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One thought on “#PesachSheni on the way to #LagBOmer #2015 with inspiration and kindness!

  1. Reblogged this on The Guide for Husband Wifey happy! and commented:

    Learning from special people is the key to an #inspired relationship! 😀
    May the following words provide a spiritual elevation to the soul of a’m Shlomo ben Shimon Zelig hk’m.

    During the period between Pesach and Shavuos, we strive to improve our interpersonal relationships and in particular the commandment to “love your neighbour as yourself”.

    “Love your neighbour” is better translated as “love your friend”. But surely this seems misleading, implying that we are only commanded to love our close acquaintances?

    Furthermore, a literal translation of the commandment is actually “and you loved your neighbour” – in the past tense. In the Torah, the prefix “and” sometimes ‘switches around’ converting the past tense into the future tense.
    Therefore “and you loved your neighbour” (in the past tense) is actually read as a commandment to “love your neighbour” (in the present/future tense). Whilst this application of the concept is relatively common, in the case of “and love your neighbour”, it stands out as being unique. Why?

    Rabbi Yisroel Salanter was once on his way to Vilna. Next to him on the train sat a young man named Leib, who clearly did not recognise the famous Rabbi and subsequently treated him like he would any other passenger.

    When they finally arrived in Vilna, a great throng of Jews had come to greet the great Rabbi. When Leib discovered who his travelling companion had been, he was mortified. The next day he went to the Rabbi to request forgiveness, in case he had dishonoured him.

    When the Rabbi spotted Leib, he greeted him warmly, “Have you rested up from the trip?”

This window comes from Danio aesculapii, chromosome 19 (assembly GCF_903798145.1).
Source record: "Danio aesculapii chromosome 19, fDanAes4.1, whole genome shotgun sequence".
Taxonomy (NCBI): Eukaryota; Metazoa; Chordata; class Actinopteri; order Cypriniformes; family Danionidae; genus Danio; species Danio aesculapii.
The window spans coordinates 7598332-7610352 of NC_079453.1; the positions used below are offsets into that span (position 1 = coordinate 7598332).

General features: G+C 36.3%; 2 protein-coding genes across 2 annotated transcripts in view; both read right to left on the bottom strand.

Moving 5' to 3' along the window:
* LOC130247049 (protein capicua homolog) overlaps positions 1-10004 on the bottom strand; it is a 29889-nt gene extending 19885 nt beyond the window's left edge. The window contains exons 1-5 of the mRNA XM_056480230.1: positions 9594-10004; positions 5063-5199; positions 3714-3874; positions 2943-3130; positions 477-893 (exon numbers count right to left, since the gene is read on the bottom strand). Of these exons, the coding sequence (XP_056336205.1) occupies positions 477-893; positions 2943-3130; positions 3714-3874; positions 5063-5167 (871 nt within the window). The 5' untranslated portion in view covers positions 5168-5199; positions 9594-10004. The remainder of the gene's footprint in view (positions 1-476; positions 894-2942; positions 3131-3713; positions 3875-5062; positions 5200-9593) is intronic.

Faced with such kindness and concern, Leib burst into tears and pleaded for the Rabbi’s forgiveness.
    “Don’t worry,” the Rabbi assured him, “everybody makes a mistake sometimes”.

    “What brings you to Vilna?” the Rabbi asked, swiftly changing the subject.
    Leib explained that he wanted to become a shochet (ritual slaughterer) and had come to Vilna to receive approval.
    The Rabbi began discussing some of the relevant laws with Leib, but it soon became apparent that Leib didn’t know them.
    “You must still be tired from the journey,” said the Rabbi, “come back in a few days and I will help you.”

    But several days passed and Leib didn’t show up.
    When the Rabbi finally managed to locate Leib, he asked him why he had not returned and Leib admitted that he was insufficiently prepared to be tested.
    “Oh, I am sure that you just need to refresh your memory,” said the Rabbi encouragingly, “I will have someone review the laws with you, and then I am sure you will receive approval”.

    The Rabbi sent a learning partner for Leib, but a short while later he returned reporting that Leib did not have sufficient knowledge and that it would take several months to prepare him for his test.
    The Rabbi knew that Leib was only planning to be in Vilna for a short period of time and immediately undertook to provide him with everything he needed for an extended stay in Vilna.